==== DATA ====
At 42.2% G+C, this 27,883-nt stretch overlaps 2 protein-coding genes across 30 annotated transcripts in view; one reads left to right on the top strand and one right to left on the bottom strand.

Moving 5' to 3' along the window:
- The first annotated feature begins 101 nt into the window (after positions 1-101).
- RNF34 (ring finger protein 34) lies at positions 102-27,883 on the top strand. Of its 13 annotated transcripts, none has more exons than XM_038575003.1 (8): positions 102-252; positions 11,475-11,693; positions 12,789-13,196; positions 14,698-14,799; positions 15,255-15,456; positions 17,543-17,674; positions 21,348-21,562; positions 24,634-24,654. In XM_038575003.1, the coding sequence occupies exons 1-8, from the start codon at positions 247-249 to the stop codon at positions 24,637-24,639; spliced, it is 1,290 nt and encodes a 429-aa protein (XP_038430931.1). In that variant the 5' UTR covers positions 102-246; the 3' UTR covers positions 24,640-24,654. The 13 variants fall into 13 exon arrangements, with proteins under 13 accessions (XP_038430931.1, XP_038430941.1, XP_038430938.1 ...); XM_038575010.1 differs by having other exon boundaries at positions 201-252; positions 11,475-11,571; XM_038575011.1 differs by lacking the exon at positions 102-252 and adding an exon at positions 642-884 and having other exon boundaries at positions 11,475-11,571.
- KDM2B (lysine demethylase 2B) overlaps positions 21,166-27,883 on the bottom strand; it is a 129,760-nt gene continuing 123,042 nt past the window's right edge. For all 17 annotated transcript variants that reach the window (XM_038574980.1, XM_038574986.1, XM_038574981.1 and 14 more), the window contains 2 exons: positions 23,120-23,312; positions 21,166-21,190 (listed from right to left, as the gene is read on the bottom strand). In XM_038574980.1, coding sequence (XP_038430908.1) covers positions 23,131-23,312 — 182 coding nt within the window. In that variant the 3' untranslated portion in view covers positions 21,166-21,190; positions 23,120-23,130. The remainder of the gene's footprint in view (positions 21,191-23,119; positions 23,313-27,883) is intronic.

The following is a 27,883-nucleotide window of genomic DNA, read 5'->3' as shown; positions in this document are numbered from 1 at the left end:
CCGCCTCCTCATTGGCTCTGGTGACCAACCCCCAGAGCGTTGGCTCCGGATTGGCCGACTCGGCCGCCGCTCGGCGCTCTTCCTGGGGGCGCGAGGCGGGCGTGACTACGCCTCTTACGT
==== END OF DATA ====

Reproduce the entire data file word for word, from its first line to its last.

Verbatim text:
At 42.2% G+C, this 27,883-nt stretch overlaps 2 protein-coding genes across 30 annotated transcripts in view; one reads left to right on the top strand and one right to left on the bottom strand.

Moving 5' to 3' along the window:
- The first annotated feature begins 101 nt into the window (after positions 1-101).
- RNF34 (ring finger protein 34) lies at positions 102-27,883 on the top strand. Of its 13 annotated transcripts, none has more exons than XM_038575003.1 (8): positions 102-252; positions 11,475-11,693; positions 12,789-13,196; positions 14,698-14,799; positions 15,255-15,456; positions 17,543-17,674; positions 21,348-21,562; positions 24,634-24,654. In XM_038575003.1, the coding sequence occupies exons 1-8, from the start codon at positions 247-249 to the stop codon at positions 24,637-24,639; spliced, it is 1,290 nt and encodes a 429-aa protein (XP_038430931.1). In that variant the 5' UTR covers positions 102-246; the 3' UTR covers positions 24,640-24,654. The 13 variants fall into 13 exon arrangements, with proteins under 13 accessions (XP_038430931.1, XP_038430941.1, XP_038430938.1 ...); XM_038575010.1 differs by having other exon boundaries at positions 201-252; positions 11,475-11,571; XM_038575011.1 differs by lacking the exon at positions 102-252 and adding an exon at positions 642-884 and having other exon boundaries at positions 11,475-11,571.
- KDM2B (lysine demethylase 2B) overlaps positions 21,166-27,883 on the bottom strand; it is a 129,760-nt gene continuing 123,042 nt past the window's right edge. For all 17 annotated transcript variants that reach the window (XM_038574980.1, XM_038574986.1, XM_038574981.1 and 14 more), the window contains 2 exons: positions 23,120-23,312; positions 21,166-21,190 (listed from right to left, as the gene is read on the bottom strand). In XM_038574980.1, coding sequence (XP_038430908.1) covers positions 23,131-23,312 — 182 coding nt within the window. In that variant the 3' untranslated portion in view covers positions 21,166-21,190; positions 23,120-23,130. The remainder of the gene's footprint in view (positions 21,191-23,119; positions 23,313-27,883) is intronic.

The following is a 27,883-nucleotide window of genomic DNA, read 5'->3' as shown; positions in this document are numbered from 1 at the left end:
CCGCCTCCTCATTGGCTCTGGTGACCAACCCCCAGAGCGTTGGCTCCGGATTGGCCGACTCGGCCGCCGCTCGGCGCTCTTCCTGGGGGCGCGAGGCGGGCGTGACTACGCCTCTTACGT